Information for the public

NICE has said that 4 guided self-help digital cognitive behavioural therapy (CBT) technologies can be used in the NHS as an initial treatment option for children and young people (aged 5 to 18) with mild to moderate symptoms of anxiety or low mood. These technologies can be offered in the NHS once they have Digital Technology Assessment Criteria (DTAC) approval from NHS England. The technologies are:

  • Lumi Nova (BfB labs)
  • Online Social anxiety Cognitive therapy for Adolescents (OSCA)
  • Online Support and Intervention for child anxiety (OSI)
  • Space from anxiety for teens, space from low mood for teens, space from low mood and anxiety for teens (Silvercloud).

Guided self-help digital CBT technologies are on-line apps, support programmes or games that can help you manage your symptoms of anxiety or low mood. You could be offered them so that you can have treatment sooner than waiting for face-to-face treatment. You can use them at home at a time that suits you, but you will be guided by support from a healthcare professional.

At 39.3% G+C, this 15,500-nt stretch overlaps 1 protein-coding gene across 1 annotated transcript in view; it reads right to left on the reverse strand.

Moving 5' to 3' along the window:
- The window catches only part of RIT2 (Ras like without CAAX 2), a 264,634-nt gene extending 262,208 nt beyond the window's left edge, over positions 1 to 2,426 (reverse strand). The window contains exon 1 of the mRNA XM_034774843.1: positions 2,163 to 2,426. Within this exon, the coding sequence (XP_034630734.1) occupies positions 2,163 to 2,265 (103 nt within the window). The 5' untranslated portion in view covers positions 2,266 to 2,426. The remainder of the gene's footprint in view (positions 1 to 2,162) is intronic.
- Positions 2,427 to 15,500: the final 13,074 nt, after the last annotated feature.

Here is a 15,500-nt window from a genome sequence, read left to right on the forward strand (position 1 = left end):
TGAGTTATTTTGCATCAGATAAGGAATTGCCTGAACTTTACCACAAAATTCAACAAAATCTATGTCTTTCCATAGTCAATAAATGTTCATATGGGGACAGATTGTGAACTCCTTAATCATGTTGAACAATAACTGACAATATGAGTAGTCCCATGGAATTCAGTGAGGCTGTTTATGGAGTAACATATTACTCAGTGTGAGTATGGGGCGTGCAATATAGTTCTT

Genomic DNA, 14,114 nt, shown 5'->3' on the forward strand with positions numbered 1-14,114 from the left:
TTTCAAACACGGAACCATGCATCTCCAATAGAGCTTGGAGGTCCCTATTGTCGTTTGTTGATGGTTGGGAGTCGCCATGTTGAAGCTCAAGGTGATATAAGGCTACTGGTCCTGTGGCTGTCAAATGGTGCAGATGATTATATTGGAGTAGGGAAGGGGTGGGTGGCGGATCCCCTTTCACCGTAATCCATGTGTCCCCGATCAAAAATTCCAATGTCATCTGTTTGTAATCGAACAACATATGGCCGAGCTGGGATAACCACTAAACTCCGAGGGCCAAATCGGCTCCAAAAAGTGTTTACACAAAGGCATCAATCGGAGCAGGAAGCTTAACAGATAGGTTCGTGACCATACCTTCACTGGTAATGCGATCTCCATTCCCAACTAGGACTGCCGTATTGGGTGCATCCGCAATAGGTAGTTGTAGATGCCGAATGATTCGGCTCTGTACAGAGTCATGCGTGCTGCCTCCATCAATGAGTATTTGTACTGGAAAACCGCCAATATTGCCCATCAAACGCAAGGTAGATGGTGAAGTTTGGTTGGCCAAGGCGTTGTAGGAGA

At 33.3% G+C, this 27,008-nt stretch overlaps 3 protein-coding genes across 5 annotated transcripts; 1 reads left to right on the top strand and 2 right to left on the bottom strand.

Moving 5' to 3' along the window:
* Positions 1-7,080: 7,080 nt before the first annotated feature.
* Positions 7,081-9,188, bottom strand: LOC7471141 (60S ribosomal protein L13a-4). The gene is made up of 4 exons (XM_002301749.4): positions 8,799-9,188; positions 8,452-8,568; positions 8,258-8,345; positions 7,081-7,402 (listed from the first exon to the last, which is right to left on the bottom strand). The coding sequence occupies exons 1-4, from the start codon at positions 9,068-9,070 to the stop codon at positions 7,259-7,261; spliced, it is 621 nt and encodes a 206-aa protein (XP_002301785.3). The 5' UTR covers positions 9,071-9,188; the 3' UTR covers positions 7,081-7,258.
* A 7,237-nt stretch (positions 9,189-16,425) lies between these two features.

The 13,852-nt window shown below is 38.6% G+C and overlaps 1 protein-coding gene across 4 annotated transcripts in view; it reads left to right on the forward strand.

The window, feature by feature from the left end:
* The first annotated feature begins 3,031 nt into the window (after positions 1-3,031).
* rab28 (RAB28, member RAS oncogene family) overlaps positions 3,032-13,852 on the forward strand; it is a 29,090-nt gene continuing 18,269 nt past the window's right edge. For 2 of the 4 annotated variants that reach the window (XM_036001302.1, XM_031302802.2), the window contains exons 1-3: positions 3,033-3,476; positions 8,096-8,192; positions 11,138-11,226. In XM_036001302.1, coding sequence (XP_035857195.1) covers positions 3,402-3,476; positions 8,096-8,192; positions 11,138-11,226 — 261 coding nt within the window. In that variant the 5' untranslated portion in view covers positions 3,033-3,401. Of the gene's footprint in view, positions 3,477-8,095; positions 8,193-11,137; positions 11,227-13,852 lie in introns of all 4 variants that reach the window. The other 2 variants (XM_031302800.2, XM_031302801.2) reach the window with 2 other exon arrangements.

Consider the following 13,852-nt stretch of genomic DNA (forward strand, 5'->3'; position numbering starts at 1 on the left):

NICE has produced this guidance to help children and young people have treatment with new digital CBT technologies quickly. NICE has looked at evidence that suggests these technologies can help people feel better and healthcare professionals will support children and young people to use them. The NHS is collecting more evidence on how the technologies are used and how well they work. You might be asked if details of your treatment can be collected as more evidence. You can ask your healthcare professional for more information about being involved and how your information will be stored and used.

Is this treatment right for me?

Your healthcare professionals should give you clear information, talk with you about your options and listen carefully to your views and concerns. Your family or carers can be involved too, if you want. Read more about making decisions about your care.

Questions to think about

  • How well does this work compared with other treatments?
  • What are the risks or side effects? How likely are they?
  • How will the treatment affect my day-to-day life?
  • What happens if the treatment does not work?
  • What happens if I do not want to have treatment? Are there other treatments available?
  • How will my information be used, if it is collected?

Information and support

The NHS website may be a good place to find out more.

You can also get support from your local Healthwatch.

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